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Data Mining
By: Thai Hoa Nguyen Pham
Data Mining
Define Data Mining
Define Data Mining
Also known as KDD (Knowledge-Discovery
in Database).
Data mining is the semiautomatic process of
analyzing data to find useful patterns.
Why semiautomatic?
Manual preprocessing of data and
postprocessing of data.
Examples of Data Mining
A simple example would be of a clothing retail store.
A data mining system could be used to list the
customers who often buy t-shirts during the Summer
Another example would be of the urban legend of
how Walmart used data mining to find a correlation
between customers buying beer and baby diapers. So
they put the two aisles close together to increase
If it is given that items in databases are put
into classes, a problem arises when a new
item wants to be added to the database.
The class for the new item is unknown, so
other methods have to be used to find the right
class for the item to be put in. Rules then
come in to solve the problems.
Example of a rule
P, = masters and P.income > 75,000 => = excellent
P, = bachelors and P.income < 50K => = bad
Decision Tree Classifiers
Widely used technique for classification.
Internal nodes either called functions or
Leaf nodes are associated classes.
Example of Decision Tree Classifiers
Root 
Functions 
Classes 
Example of Decision Tree
Internal nodes or functions are inside the
boxes—degree (root) and income.
Leaf nodes or associated classes are the four
different circles—bad, average, good,
An example of an association for beer and
diapers would be:
Beer => Diapers
As already mentioned, the above association
just means that customers that buy beer often
buy diapers, too.
Association Rules
Support—is a measure of what fraction of the
population satisfies both the antecedent and
the consequent. In other words, in the
association below:
milk => screwdrivers
Higher percentage of the above association
happening is worth more attention than lower
Association Rule 2
Confidence– The measure of how often the
consequent is true when the antecedent is true.
bread = > milk
For example, if the association above had a
confidence of 50 percent, it just means that 50
percent of the purchases include bread and
milk, but it leaves room for other items
purchased with the bread.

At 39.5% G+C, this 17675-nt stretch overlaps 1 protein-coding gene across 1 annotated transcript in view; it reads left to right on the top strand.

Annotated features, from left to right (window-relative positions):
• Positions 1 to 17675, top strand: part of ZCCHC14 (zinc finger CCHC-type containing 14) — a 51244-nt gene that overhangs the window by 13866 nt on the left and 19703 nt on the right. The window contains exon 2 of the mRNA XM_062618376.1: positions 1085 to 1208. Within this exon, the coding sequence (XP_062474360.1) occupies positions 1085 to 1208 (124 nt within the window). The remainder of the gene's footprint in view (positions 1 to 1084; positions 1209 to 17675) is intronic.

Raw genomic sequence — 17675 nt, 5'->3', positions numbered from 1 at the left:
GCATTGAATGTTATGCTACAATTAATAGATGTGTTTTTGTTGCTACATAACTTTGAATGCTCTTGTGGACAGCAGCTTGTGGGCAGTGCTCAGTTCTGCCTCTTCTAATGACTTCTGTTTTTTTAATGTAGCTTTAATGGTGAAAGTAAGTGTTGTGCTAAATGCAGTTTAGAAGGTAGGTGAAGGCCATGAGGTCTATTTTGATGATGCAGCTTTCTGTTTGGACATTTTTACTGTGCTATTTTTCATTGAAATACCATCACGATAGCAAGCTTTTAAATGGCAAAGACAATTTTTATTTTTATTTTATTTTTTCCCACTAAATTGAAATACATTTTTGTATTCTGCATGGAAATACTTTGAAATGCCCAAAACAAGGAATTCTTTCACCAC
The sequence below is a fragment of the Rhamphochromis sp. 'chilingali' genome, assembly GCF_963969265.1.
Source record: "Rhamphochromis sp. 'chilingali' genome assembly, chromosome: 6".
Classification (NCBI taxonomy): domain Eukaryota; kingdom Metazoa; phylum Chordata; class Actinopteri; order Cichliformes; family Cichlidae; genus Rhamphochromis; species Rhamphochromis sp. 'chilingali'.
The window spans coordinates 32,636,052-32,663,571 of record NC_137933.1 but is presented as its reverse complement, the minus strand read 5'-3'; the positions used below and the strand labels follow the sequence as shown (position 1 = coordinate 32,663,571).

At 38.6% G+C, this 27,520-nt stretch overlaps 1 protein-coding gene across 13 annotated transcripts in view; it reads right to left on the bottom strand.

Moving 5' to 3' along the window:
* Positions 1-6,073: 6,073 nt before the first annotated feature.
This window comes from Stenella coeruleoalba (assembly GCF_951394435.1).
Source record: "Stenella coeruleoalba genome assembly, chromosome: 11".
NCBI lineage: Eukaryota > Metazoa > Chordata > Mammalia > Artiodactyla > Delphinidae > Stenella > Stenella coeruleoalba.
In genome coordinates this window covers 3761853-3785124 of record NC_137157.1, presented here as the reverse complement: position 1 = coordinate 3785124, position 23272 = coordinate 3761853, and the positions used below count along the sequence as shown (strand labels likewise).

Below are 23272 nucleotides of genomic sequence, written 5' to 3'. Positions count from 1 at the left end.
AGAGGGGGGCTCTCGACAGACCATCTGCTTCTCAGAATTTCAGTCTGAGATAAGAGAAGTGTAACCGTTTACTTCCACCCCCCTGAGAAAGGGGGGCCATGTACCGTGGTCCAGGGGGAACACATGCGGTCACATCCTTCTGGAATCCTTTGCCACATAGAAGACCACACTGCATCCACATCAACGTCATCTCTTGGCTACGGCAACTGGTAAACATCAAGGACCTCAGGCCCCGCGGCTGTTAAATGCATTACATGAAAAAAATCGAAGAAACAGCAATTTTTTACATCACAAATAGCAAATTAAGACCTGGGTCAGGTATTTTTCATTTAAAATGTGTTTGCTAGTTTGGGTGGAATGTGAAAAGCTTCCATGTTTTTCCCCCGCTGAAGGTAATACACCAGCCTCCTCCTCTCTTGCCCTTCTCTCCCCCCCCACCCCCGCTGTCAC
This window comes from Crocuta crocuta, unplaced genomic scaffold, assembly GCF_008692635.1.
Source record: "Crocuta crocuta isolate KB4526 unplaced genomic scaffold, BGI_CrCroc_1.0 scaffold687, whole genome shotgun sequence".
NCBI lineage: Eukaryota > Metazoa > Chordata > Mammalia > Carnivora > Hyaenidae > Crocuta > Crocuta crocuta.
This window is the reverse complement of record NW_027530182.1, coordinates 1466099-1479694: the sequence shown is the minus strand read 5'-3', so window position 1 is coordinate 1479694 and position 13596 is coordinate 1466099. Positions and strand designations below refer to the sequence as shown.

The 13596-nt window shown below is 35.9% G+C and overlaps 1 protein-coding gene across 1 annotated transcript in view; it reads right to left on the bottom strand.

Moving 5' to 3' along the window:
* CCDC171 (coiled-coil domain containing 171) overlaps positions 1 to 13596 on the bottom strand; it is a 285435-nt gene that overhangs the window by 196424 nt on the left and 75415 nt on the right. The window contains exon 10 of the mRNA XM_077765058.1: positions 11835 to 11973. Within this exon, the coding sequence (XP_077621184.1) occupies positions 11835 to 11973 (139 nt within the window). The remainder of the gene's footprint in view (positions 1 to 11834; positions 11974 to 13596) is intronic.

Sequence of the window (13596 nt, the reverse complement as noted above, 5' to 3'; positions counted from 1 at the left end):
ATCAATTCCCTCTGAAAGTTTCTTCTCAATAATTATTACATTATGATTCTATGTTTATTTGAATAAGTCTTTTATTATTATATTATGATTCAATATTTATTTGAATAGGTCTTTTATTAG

Clustering refers to finding clusters of points
in a given data and grouping them in different
Widely used clustering techniques—
Hierarchical clustering, agglomerative
clustering, and divisive clustering.
Types of Clustering
Hierarchical—clustering that deals with grouping
things by importance.
Agglomerative—start by building small clusters,
then progressively merge into larger clusters.
Decisive—begins with whole set and successively
divides into smaller clusters.
Example of agglomerative hierarchical
An example of a agglomerative clustering, where we have separate
elements of a set merging with each internal node until the last merge
“abcdef” is achieved.
Other types of mining
Text Mining– data mining techniques to textual documents.
An example would be how there is a tool to form clusters on
pages that users have visited. So if a user supplies a site and
defines that he/she wants a site containing the keyword
“Japan”, a list of sites that used the keyword “Japan” the most
will appear.
Data Visualization—helps users to examine large volumes of
data, and to detect patterns visually. So instead of seeing
problems through text, visual displays can use maps and
charts to pinpoint where the problem is with some color
coding scheme.
Example of Text Mining
This example shows what happens when a user does a
search for “Japan”. The points closer to the center of the
circle has more information on Japan. We can think of the
points as websites or research articles.
Example of Data-visualization
We could say a number of things for this example. We could say the
map depicts poverty levels or which state grows more apples.
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Martin, G., Spath, J. (2000) Kryptasthesie. Retrieved on October 31, 2006 from
Silberschaz, A., Korth, H., Sudarshan, S. (2002). Database System Concepts. New
York: New York.